The next and final area is of course the Amazon Area. Now if you were to walk through the aquarium you would go through this area first before Lake Malawi, but I wanted to leave the largest of our freshwater fish until last.
In this area we have some of our most charismatic Freshwater species such as our Red-Bellied Piranhas. These fish are surrounded by quite negative media attention which is something that isn’t deserved. The rumours surround that these fish eat people and can strip a human in 10 seconds but that is greatly exaggerated.
Piranhas are more scavengers and due to this are nicknamed the “Hyenas of the Amazon”. They prefer to eat the dead, dying or severely injured, this is due to their small size and the fact that they are not very high up the food chain, meaning that they’re targeted by many predators that live in the Amazon. They usually send up a scout to check the prey or food and once the scout has taken the first bite to show its clear, the rest of the pack follow. A Piranhas’ bite is incredibly powerful and so powerful that in comparison to body size, Red-Bellied Piranhas have a stronger bite than that of T-Rex and Megalodon. The myth that they can strip a human in seconds is mainly science fiction, but they can still strip a small carcass in just a few minutes.
The final Exhibit I’m going to mention is the Flooded Forest tank. This is the one that houses the aquarium’s largest freshwater fish. In this tank we have some of the most charismatic and popular fish in the aquarium, such as the Black Pacu, which is the world’s largest species of Piranha. When these fish are young they have bright red bellies to mimic the Red-Bellied Piranha and as they get bigger they lose this colour and turn a dark colour.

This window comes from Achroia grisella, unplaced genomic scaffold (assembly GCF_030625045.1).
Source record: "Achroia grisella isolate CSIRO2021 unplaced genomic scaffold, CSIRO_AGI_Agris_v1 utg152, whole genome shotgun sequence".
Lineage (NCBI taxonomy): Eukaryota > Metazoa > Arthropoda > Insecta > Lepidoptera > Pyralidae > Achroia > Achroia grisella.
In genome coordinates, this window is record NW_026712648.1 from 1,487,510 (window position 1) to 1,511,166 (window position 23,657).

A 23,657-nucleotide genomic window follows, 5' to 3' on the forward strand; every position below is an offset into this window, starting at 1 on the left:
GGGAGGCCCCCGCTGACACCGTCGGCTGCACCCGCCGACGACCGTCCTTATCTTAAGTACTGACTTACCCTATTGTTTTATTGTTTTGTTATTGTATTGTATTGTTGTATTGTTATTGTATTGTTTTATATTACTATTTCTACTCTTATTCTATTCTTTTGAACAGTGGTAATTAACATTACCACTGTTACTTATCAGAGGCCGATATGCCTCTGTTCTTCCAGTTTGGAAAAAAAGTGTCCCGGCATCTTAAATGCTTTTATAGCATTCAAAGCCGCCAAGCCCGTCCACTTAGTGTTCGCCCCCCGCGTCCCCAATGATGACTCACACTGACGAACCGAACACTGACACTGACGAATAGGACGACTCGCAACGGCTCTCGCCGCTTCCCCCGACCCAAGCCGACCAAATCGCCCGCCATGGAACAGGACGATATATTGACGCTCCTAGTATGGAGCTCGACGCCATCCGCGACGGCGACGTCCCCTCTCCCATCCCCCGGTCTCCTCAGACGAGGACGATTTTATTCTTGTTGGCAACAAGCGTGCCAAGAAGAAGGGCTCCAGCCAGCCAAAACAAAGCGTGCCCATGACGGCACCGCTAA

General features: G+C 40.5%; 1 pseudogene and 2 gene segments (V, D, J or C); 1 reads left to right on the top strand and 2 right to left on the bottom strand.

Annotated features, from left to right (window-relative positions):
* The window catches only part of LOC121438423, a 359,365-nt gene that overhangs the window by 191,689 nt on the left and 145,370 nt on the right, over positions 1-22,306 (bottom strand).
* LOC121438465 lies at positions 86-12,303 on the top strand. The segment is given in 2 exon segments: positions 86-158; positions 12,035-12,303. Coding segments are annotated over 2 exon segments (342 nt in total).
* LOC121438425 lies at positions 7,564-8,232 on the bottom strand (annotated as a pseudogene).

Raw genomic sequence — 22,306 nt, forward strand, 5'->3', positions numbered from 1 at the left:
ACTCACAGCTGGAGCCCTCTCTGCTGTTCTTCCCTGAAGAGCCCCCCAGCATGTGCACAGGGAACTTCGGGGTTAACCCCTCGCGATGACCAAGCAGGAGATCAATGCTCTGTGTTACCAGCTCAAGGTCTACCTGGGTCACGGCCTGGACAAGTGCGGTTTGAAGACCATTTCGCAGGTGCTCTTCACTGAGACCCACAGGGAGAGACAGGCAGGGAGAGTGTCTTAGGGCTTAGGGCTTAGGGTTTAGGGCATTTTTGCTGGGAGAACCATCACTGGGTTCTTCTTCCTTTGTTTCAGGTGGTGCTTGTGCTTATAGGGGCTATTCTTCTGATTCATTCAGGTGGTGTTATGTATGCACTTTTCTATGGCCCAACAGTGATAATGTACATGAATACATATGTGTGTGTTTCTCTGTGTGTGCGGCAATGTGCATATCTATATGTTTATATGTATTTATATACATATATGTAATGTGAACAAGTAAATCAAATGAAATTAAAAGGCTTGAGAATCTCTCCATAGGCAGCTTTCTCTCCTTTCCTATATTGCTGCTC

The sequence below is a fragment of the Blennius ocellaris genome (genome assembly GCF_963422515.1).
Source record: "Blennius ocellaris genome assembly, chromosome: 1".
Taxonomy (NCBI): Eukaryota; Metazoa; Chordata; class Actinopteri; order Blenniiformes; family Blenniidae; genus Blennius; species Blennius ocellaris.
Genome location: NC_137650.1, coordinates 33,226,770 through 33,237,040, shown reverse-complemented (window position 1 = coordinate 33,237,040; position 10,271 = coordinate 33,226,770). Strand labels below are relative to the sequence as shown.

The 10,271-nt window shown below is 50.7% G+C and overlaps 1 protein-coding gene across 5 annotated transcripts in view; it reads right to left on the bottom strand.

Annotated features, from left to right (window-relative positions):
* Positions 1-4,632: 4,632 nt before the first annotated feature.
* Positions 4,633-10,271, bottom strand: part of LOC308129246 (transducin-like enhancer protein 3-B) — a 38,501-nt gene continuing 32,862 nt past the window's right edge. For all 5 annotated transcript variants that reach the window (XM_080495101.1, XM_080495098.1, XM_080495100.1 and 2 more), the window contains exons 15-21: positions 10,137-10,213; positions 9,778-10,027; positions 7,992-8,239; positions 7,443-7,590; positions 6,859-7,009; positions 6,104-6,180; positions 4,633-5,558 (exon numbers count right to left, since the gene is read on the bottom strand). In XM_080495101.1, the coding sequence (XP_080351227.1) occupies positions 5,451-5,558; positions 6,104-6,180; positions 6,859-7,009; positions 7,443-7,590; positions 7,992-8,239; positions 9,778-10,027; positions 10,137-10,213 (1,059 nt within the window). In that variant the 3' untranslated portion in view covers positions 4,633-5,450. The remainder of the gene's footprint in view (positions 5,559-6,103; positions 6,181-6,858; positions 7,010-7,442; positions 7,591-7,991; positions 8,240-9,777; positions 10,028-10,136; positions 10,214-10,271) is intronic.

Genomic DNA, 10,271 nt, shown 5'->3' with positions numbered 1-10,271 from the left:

People buy these fish thinking that they’re getting Piranhas, but owners soon realise there’s something amiss when they swap some meat for some carrots and cabbage. They can also grow up to be around 3 ½ Feet in length and weigh in at a hefty 60 pounds, we have one in the exhibit around this size that has come to be called “Moby”. The tank is home to a number of fish that have been rescued over the years and a lot of the fish in the tank were all either mis-sold or sold under a false name, leading to the tank being nicknamed ‘Tank Busters’. Sharing the tank with the Pacu’s we also have Tiger Shovelnose Catfish who were very intent on looking at their reflection in the dome port of my camera when I got in to take some of the photos used in this blog. Once again these fish are also rescues from owners who could no longer care for them.
We also have a handful of Silver Arowana and of course the Freshwater Stingrays. We have two species at Blue Planet: the Amazonian Stingray which is Brown with orange spots and the Xingu River Ray which is black with white spots. These Stingrays have the slightly annoying habit of trying to sleep under your feet when you’re trying to clean the windows and sand, so we must be extra careful not to step on them.
So, there you have it, our Freshwater Oddballs here at Blue Planet Aquarium. It’s amazing to have several different species over many different environments and I’m glad that I have been able to introduce you to some of the aquarium’s different inhabitants. Check out the next blog to meet our Jellyfish Breeder and to see how we breed our Moon Jellyfish.